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In most biological nomenclature, a scale (Greek lepid, Latin squama) is a small rigid plate that grows out of an animal's skin to provide protection. In lepidopteran species, scales are plates on the surface of the insect wing, and provide coloration. Scales are quite common and have evolved multiple times with varying structure and function.
There are various types of scales according to shape and to class of animal.
Additional recommended knowledge
Scales are generally classified as part of an organism's integumentary system.
True cosmoid scales can only be found on the extinct Crossopterygians. The inner layer of the scale is made of lamellar bone. On top of this lies a layer of spongy or vascular bone and then a layer of dentinelike material called cosmine. The upper surface is keratin. The coelacanth has modified cosmoid scales that lack cosmine and are thinner than true cosmoid scales.
Ganoid scales can be found on gars (family Lepisosteidae) and bichirs and reedfishes (family Polypteridae). Ganoid scales are similar to cosmoid scales, but a layer of ganoin lies over the cosmine layer and under the enamel. They are diamond-shaped, shiny, and hard
Leptoid scales are found on the higher bony fishes and come in two forms, ctenoid and cycloid scales.
Cycloid scales have a smooth outer edge, and are most common on more primitive fish with soft fin rays, such as salmon and carp.
Ctenoid scales have a toothed outer edge, and are usually found on more derived fishes with spiny fin rays, such as bass and crappie.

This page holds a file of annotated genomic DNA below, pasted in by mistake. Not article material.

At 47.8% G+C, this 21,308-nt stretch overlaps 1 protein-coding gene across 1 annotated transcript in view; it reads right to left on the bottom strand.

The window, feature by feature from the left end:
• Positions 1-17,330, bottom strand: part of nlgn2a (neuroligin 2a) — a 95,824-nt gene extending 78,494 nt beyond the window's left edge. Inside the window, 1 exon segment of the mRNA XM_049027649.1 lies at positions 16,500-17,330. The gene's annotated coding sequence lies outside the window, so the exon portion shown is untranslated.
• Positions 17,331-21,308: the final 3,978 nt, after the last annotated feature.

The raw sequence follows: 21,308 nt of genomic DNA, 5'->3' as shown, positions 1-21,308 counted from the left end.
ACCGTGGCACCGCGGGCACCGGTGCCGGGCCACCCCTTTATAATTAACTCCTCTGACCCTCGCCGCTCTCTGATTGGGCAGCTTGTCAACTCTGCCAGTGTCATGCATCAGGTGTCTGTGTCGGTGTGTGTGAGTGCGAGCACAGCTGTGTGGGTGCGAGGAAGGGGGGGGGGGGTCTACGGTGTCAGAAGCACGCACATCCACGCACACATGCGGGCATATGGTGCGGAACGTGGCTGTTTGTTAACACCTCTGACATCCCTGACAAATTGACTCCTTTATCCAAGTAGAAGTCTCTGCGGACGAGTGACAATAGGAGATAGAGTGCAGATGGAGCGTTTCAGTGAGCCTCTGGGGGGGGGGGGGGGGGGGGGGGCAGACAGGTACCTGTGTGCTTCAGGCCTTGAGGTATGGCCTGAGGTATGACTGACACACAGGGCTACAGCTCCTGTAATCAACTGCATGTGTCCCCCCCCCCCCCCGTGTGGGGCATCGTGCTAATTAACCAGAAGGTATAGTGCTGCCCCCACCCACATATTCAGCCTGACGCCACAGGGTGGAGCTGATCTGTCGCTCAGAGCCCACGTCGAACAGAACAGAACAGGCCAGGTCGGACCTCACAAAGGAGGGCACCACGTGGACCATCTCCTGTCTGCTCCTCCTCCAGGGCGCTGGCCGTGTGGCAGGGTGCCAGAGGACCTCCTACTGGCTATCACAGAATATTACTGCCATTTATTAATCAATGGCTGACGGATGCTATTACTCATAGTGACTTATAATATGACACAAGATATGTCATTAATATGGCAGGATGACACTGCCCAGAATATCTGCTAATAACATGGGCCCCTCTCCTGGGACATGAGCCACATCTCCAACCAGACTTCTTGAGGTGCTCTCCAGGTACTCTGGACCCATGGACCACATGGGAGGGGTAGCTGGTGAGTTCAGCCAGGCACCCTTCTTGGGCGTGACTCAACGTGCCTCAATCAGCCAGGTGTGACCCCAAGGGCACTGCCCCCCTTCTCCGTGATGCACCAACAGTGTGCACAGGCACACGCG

As they grow, cycloid and ctenoid scales add concentric layers. The scales of bony fishes are laid so as to overlap in a head-to-tail direction, a little like roof tiles, allowing a smoother flow of water over the body and therefore reducing drag.
Reptile scale types include: cycloid, granular (which appear bumpy), and keeled (which have a center ridge).
Butterflies and moths - the order Lepidoptera (Greek "scale-winged") - have membranous wings covered in delicate, powdery scales, which are modified setae. Each scale consists of a series of tiny stacked platelets of organic material, and butterflies tend to have the scales broad and flattened, while moths tend to have the scales narrower and more hair-like. Scales are frequently pigmented, but some types of scales are metallic, or iridescent, without pigments; because the thickness of the platelets is on the same order as the wavelength of visible light the plates lead to structural coloration and iridescence through the physical phenomenon described as thin-film optics. The most common color produced in this fashion is blue, such as in the Morpho butterflies.
|This article is licensed under the GNU Free Documentation License. It uses material from the Wikipedia article "Scale_(zoology)". A list of authors is available in Wikipedia.|